April 16, 2006
Darra Adam Khel is a village 38 kms south of Peshawar, on the way to Kohat. It looked like a normal village of Pakistan border, but somehow resemble Afghanistan villages also. It looked normal along the way: mud square houses, green field, boys wandering around, shops with their glass windows, and Pathans with their distinctive caps. But the name of Darra has something else to proud about, it’s the gun factory of Pakistan.
The people in this area, if may say, all do the same business: gun making and selling. The factories are hidden in the rooms in the small alleys and bazaars, and gun shops are widely open.
It’s obvious that this kind of place was not supposed for tourists to wander around. In fact, before the area was open for tourists, many tourist buses came here to visit the gun shops and ‘check’ the local made AK-47, guns, snippers, pistols, etc etc. Since Benazir Bhutto era, this area was closed for tourists. It was still in Pakistani teritorry, but now the procedure is similar to visiting a tribal area: a permit is needed, and not easily granted. The fact now is that this rule became the chance for the police to extort money from tourists.
We came to Darra by a Suzuki from Peshawar. It was a short drive less than an hour for 20 Rupees. Right entering the bazaar area, we were stopped by a police guy. We knew that he wanted to see permit, in other words, to get tips. But we were too hungry, so instead we went to a restaurant and the police even paid for our tea. His caste is Affridi. In fact people in this area, up till Kohat, are all Affridis. Affridi is a very famous family name in Pakistan, mostly Pathans, and occupied quite a lot business opportunities in places like Islamabad.
He asked us how long we were going to spend in Darra, 1 or two hours. We answered indirectly. He asked whether we were going to check guns, I said no. I said only to look around. He stated 600 Rupees for permit. I just showed my empty wallet (less than 40 Rupees left). I was not sure whether it was symphathy to a poor boy or due to Muslim solidarity (he thought all Indonesians were muslims), he said no problem.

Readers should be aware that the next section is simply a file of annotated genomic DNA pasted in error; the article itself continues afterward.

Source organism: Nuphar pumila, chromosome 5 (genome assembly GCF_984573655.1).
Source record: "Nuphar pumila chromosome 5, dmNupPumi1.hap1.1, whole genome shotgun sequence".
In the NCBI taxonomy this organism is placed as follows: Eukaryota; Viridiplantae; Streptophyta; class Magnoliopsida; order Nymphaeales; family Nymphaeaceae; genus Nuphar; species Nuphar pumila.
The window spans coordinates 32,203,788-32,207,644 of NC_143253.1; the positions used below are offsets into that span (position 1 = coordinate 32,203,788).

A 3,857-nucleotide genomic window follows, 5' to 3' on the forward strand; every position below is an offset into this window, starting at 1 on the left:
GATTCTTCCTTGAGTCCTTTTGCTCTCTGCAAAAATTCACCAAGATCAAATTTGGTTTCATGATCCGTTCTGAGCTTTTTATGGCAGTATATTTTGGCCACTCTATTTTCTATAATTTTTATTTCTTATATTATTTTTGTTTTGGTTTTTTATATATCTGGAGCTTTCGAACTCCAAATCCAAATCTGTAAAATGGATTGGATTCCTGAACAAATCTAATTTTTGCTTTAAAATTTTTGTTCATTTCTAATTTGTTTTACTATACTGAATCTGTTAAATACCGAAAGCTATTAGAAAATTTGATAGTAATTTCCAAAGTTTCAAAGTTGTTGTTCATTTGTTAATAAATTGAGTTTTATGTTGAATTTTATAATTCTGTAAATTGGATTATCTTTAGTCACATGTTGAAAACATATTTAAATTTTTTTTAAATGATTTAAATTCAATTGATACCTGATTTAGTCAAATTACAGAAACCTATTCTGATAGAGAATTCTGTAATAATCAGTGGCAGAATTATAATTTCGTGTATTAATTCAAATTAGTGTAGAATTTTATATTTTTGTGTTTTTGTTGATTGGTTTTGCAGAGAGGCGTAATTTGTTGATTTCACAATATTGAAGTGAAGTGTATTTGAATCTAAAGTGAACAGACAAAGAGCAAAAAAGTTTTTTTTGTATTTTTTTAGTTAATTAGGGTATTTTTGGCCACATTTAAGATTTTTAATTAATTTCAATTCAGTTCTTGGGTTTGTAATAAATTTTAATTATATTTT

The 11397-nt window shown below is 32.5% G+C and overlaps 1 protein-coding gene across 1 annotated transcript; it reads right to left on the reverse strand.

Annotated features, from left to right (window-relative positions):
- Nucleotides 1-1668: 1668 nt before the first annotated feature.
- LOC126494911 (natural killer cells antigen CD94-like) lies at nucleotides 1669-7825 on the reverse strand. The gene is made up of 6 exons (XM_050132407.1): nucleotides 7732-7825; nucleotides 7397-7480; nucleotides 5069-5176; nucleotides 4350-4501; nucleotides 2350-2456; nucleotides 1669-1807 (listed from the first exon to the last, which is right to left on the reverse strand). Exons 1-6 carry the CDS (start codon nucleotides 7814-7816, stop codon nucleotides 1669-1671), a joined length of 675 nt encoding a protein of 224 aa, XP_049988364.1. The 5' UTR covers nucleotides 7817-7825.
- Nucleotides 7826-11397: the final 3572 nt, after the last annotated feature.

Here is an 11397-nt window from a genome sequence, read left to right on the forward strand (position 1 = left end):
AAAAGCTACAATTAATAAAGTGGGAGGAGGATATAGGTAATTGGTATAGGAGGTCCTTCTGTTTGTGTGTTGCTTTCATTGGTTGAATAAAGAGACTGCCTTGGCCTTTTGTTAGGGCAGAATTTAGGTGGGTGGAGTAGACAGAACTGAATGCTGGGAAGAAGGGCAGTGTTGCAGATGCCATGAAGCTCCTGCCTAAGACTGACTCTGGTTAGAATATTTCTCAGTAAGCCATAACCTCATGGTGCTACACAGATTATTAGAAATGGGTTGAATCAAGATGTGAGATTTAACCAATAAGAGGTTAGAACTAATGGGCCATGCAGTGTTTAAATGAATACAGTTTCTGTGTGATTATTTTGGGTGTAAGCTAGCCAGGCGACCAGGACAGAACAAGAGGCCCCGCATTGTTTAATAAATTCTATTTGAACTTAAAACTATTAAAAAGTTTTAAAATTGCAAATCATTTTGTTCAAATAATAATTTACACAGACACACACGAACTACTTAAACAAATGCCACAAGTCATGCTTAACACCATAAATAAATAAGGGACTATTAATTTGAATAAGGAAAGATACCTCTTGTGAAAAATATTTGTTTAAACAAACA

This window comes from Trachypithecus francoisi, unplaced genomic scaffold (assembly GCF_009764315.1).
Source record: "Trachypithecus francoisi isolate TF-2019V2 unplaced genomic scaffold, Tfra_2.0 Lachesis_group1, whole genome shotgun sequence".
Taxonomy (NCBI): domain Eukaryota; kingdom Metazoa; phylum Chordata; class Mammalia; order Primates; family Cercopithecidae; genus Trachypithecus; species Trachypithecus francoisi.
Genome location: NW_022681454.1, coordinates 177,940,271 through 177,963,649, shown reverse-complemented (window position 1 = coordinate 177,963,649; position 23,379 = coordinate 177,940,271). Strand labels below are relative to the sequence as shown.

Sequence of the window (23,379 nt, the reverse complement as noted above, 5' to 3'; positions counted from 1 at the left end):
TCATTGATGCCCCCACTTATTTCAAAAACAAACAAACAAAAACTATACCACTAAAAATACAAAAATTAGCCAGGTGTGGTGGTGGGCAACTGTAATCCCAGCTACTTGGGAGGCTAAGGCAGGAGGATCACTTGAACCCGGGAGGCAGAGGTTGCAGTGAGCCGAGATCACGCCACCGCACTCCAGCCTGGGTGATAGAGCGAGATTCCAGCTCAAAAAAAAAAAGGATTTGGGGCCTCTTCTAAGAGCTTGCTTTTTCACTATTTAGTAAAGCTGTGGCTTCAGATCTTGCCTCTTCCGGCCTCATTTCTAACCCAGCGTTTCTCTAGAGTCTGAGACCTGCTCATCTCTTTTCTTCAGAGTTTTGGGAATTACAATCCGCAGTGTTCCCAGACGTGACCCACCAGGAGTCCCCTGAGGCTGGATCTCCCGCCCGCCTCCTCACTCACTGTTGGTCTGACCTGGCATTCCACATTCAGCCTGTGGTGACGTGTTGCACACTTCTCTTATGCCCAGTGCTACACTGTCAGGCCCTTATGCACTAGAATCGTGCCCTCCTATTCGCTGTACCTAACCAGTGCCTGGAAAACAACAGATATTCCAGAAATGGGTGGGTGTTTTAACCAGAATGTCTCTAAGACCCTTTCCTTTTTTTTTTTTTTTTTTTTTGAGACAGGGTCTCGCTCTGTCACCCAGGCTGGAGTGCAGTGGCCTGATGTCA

The lunch was like having lunch in Baghdad: sounds of fired guns every single minute. It was customers in the bazaar testing their guns.
So he took us to see the two factories near the restaurant. There were two up till three men in a room, apparently it was family business. One guy making the body, the other replenishing the handle. All types of guns and pistols can be made here. You even can make special order and they will make the imitation. And working.
Is that really free in Pakistan to own guns? In tribal areas yes. But in other parts of Pakistan it is no, in Punjab at least you need permit for weapon ownership. But considering how easy it is to purchase here and smuggle it out (on way out of Darra, police do check whether passengers bring weapon on the way to Peshawar), it would not be a big deal. As I know most all families in Kashmir Noraseri village own weapon.
We visited into a shop. The owner, the Afridi policewallah claimed to be his relative, showed us some weapons. The first one was pistol camouflaged as pens. It did indeed write, but it also shooted. The price is only 500 Rs. There were also some guns resembled Chinese guns, small but smart, with 5000 Rs price. The long snippers are cheap at 1500 Rs.
It was indeed a short visit as the policemen rushed us to go. He said that without permit it was too much risky for him to take us around. And we didnt want to spend any money to bribe him. I thought it would be the same anyway whether bribing him or not, he just show us the shops that he knows. Here photography might be illegal, and taking pictures in main road was prohibited. The policeman said that the people might not like it.
We were escorted to the police station, where another police guy joked that he would like to invite our Malaysian female friend to stay at home. She refused by saying haram. He said, “Choking! Choking!” (he meant he was only joking).
The people, as anywhere in Pakistan, liked to talk about religion. He asked Lam Li about her religion and she said no religion. The policemen were surprised. They thought that we were Muslim. I said that she never mentioned that.
The policemen, seemed wanted to get rid of us soon, put us on the chowk to go back to Peshawar. We insisted to hitchhike a truck to save cost. A truck passing but didnt stop. I thought that the driver must be afraid of the two police. They said that the driver was afraid of anybody from Darra.
So that’s it. We were on a Suzuki back to Peshawar without anychance to avoid the policemen. I am thinking, due to the fact that the visit to Darra was too short, to revisit it with accompanion of someone from that area.
But I have to wait for another weeks, I am afraid.